While there is no doubt that Australia has a long way to go in caring for water and Country, we have made a start. Interestingly, 2021 marks 20 years since the creation of Reconciliation Australia and almost three decades since the initiation of our formal reconciliation process.
According to Reid: “There is now far greater awareness of First Nations cultures and knowledges. More Australians, and particularly those in industry such as water, understand the impacts that British Colonialism and modern Australia have had on First Nations lands and communities.
“We are seeing more people asking the hard questions, speaking the truth, and wanting to know about how they can positively impact the issues affecting Aboriginal and Torres Strait Islander peoples — in society, the workplace and the built environment.
“Water is a very divisive issue, as the Murray-Darling Basin plan has shown us to date. Without getting into the nitty gritty of the various stakeholders’ gripes, it’s clear for everyone to see that the Murray-Darling River system is in a poor state and in dire need of rehabilitation.
“Irrespective of which side of the fence you sit on, it’s vital that the way we manage water in Australia evolves — it needs to be reflective of the diversity of our communities. And given that Indigenous people have 65,000 years’ experience in managing water effectively in this country, we need to ensure they are involved in the decision-making process and at a much earlier stage. It’s that simple.”
Education is leading the way
Success stories are now emerging of traditional owners sharing their cultural water management knowledge with governments and water utilities to bring new life to sites. The Coombool Swamp near the South Australian-New South Wales border is one example of Traditional Owners working alongside federal and state Governments to restore wetlands in the Chowilla Regional Reserve to help manage the environment and water delivery.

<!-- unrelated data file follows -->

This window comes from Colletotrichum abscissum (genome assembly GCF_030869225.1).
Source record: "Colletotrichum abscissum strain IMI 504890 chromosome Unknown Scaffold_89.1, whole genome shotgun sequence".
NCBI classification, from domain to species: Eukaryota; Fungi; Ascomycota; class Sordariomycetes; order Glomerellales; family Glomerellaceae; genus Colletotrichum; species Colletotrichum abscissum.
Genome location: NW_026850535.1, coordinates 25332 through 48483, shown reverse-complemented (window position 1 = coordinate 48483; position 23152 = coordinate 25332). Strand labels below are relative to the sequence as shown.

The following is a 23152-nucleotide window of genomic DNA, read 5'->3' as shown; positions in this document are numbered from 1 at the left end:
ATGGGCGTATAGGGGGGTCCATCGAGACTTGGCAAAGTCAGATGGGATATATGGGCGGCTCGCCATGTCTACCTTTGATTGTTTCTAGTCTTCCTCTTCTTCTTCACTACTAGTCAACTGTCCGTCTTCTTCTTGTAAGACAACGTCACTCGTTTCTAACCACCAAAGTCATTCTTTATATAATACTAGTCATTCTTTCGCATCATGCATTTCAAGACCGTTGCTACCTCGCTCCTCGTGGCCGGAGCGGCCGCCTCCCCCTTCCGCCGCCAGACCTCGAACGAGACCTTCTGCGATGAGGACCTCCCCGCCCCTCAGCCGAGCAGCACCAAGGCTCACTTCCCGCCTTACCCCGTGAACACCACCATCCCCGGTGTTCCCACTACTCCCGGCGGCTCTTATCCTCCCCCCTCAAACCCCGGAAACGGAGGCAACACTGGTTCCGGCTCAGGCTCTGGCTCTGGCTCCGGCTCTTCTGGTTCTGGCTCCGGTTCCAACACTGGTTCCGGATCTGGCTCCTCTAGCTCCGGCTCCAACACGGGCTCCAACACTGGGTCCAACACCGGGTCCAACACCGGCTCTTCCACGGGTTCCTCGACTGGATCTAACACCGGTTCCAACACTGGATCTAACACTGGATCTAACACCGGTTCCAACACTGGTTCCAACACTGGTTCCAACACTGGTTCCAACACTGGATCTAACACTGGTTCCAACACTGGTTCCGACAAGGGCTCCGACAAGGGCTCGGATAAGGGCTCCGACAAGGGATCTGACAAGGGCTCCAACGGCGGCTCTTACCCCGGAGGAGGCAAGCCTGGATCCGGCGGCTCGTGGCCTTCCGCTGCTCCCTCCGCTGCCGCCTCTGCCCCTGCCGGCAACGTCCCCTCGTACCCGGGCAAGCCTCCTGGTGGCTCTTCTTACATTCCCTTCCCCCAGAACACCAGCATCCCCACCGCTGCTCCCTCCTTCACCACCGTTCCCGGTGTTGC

In Queensland, the Logan Water Partnership (of which WSP is a long-term member), has been establishing relationships with Indigenous peoples to gain a better understanding of the land and environment on which its facilities reside.
Maguire said: “Exploring an infrastructure project’s connection to Country is a journey that we are increasingly taking with our clients. We want to better understand the significance of the places on which facilities are sited now or in the future. If we can understand the importance of the environment that we are impacting, we have an opportunity to make reparations simply by being better informed.
“The more time we spend with Indigenous people that have a deep connection to a particular Country, the more we learn, and the better designers we become. A lot of this learning is spiritual or symbolic, but it’s nevertheless important as it provides another lens to examine the work that we’re doing.
“The challenge we have is to extend that learning into meaningful action, not reaction. Sure, many of us have a basic understanding of the Country on which projects are located, and we do what we can to include cultural heritage and knowledge in our designs and foster employment through our Reconciliation Action Plans, but how do we take that to the next level?
“For example, with wastewater treatment plants, is it respectful to put treated effluent back into water ways? While we know the licence conditions that need to be met, do we have guidelines from the Indigenous people as to how this impacts Country, or are we aware of the cultural knowledge that might allow us to engineer a better outcome?
“For me, at this point in the Australian water industry’s evolution, our next step is about getting interconnected with Country and establishing trust.
“While many levels of governments have direct relationships with Indigenous communities with respect to essential infrastructure, there is an opportunity for planning organisations, engineering firms, construction companies, as well as water utilities and operators, to do so as well. The more of us that are in the same room gaining the same knowledge and talking about the same challenges, the better the outcomes will be. Put simply, it’s the power of diversity and transparency at play.
“At the end of the day, both Indigenous and non-Indigenous people want the same things: to care for water and to care for Country, which essentially is the environment — it’s our backyard. In my mind, the solution is a lot less difficult than we think.
“With knowledge, understanding and trust, we can unlock the value of water and sustain the cultural and spiritual values of Country.”